The biometrics technology was only tested during elections by a handful of countries – Mongolia, Bolivia and Venezuela. For instance, in Mongolia, a country with a population of 5 million people, the citizens were fingerprinted and the government retained the fingerprints. Polling stations were equipped with special machines that read the fingerprints of each voter, so on the day of the elections voters would just open up their computers and push on the candidate, party or law that they were voting for and that was it. Voters could vote from anywhere, even if they were in a different city or abroad. The votes were counted immediately.
However, neither Europe, nor the U.S. adopted this approach for reasons of security in general and specifically because this would constitute a violation of the citizens’ right to the secrecy of vote. Their discussions did not even include fingerprinting which in itself is a highly sensitive procedure involving storing highly sensitive information. For instance, in order to collect biometrical data of the 5 million people in Mongolia, 5,000 IT specialists were employed. It is unlikely that they were all sworn to secrecy.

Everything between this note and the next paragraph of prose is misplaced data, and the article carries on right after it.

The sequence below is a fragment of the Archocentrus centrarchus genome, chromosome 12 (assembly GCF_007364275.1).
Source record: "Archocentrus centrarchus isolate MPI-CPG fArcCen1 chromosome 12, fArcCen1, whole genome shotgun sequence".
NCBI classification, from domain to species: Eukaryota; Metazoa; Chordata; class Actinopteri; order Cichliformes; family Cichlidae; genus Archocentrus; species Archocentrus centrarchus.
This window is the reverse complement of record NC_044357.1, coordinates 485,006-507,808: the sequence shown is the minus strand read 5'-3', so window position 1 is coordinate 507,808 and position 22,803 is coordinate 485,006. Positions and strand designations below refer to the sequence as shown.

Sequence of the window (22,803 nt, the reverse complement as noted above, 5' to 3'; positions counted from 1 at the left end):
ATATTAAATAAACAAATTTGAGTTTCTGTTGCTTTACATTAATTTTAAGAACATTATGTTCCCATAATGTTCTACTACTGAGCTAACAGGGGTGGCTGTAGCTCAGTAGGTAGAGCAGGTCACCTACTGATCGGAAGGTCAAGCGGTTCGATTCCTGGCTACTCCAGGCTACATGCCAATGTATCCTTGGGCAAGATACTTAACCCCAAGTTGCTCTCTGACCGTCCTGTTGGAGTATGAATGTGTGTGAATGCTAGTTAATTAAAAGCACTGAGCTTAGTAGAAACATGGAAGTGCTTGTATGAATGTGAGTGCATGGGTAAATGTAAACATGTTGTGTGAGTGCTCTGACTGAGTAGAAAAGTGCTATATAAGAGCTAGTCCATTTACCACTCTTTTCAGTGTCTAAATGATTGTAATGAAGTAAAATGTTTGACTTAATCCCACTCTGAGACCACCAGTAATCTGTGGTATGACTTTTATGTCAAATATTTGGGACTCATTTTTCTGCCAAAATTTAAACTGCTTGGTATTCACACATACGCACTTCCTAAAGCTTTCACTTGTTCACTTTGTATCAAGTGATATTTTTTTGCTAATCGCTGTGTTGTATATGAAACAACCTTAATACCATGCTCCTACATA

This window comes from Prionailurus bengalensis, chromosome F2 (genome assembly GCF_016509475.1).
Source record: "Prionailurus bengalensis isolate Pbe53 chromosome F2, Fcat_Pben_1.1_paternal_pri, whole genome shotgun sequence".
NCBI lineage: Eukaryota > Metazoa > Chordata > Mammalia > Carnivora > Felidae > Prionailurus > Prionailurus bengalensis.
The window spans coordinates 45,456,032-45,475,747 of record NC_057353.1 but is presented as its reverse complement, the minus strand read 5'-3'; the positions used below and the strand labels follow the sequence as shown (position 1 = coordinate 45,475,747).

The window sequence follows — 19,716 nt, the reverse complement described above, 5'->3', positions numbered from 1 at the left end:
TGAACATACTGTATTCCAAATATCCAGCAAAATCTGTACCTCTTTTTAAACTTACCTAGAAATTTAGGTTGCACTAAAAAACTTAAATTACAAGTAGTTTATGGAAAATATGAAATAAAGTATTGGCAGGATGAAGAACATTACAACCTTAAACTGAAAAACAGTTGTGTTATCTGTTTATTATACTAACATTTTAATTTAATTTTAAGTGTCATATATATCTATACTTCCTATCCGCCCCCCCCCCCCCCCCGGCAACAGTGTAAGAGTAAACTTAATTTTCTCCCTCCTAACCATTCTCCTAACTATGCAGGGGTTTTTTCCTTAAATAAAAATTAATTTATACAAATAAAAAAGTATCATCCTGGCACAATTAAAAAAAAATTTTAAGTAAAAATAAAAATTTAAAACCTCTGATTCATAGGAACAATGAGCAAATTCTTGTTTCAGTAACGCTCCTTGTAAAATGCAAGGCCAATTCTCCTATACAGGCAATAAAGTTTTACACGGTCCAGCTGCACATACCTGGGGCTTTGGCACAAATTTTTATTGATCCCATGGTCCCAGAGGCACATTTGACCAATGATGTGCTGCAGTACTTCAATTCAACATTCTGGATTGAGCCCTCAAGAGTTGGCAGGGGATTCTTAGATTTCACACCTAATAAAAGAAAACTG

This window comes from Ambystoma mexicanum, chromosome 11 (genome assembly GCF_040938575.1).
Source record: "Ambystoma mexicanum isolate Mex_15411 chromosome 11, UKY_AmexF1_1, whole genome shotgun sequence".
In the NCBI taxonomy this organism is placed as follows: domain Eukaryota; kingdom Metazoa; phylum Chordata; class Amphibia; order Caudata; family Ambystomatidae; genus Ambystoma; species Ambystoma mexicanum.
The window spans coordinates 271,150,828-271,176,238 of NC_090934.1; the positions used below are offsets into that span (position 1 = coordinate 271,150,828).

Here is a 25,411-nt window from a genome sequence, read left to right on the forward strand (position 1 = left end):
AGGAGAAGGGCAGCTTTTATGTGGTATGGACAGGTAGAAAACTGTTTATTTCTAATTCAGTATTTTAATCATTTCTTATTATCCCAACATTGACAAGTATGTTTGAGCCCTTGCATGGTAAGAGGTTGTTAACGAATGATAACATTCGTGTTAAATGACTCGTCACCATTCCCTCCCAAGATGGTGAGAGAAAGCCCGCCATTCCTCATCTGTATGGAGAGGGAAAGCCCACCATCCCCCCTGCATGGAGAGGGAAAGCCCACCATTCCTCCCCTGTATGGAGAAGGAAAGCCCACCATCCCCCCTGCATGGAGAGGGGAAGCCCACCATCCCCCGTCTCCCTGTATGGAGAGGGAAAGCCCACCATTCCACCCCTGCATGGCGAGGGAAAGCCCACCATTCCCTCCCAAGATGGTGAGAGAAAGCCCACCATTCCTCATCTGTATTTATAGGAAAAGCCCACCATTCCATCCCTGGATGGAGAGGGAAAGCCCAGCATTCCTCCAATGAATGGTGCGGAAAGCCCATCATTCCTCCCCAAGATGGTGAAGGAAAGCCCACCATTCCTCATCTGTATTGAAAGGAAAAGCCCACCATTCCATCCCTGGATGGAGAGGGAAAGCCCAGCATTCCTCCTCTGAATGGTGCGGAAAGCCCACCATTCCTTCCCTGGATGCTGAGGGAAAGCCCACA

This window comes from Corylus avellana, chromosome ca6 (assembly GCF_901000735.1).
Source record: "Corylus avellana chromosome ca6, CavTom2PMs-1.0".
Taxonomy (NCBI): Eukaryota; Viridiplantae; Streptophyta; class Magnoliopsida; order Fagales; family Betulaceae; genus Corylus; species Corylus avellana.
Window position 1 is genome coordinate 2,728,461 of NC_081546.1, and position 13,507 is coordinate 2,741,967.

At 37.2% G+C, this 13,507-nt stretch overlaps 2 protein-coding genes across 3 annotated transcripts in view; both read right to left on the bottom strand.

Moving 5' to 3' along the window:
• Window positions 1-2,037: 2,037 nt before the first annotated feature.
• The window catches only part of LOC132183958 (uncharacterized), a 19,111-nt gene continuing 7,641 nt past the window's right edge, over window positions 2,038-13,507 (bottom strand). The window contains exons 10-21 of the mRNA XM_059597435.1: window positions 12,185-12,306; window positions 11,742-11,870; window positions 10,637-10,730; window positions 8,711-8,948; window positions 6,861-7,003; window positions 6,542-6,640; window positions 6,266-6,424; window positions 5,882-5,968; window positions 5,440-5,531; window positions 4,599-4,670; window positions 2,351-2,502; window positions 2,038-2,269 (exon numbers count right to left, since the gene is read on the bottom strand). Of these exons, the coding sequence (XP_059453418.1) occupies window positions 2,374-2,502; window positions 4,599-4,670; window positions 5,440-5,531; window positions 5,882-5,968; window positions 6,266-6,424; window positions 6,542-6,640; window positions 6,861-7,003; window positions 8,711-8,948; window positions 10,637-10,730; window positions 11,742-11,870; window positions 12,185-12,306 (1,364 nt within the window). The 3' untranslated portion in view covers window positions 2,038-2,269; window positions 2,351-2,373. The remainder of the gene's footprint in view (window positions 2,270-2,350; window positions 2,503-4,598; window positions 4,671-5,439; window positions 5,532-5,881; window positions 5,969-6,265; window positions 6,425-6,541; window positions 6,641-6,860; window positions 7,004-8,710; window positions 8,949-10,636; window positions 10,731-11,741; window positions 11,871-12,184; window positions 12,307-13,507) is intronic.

Initially the government of Kyrgyzstan intended to implement an automated system, National Registry of Citizens, which would contain data for different categories of the population. It was later decided to combine this with the voter registration system so that they could obtain a list of voters and their identifying information – all in one registry. But when the campaign to collect biometric data commenced, a lot of issues surfaced. It is entirely possible that this issue would not have gained so much publicity were it not for the upcoming parliamentary elections.
Aside from purely technical issues which were in great detail presented in Kyrgyzstan by the civic organization Citizens’ Initiative for Internet Policy, and in particular, how biometric data will be stored in view of the peaked cyber-attacks around the world (e.g. during the elections in Estonia the database was kept in an embassy of a foreign state), there are many other problems which need to be solved.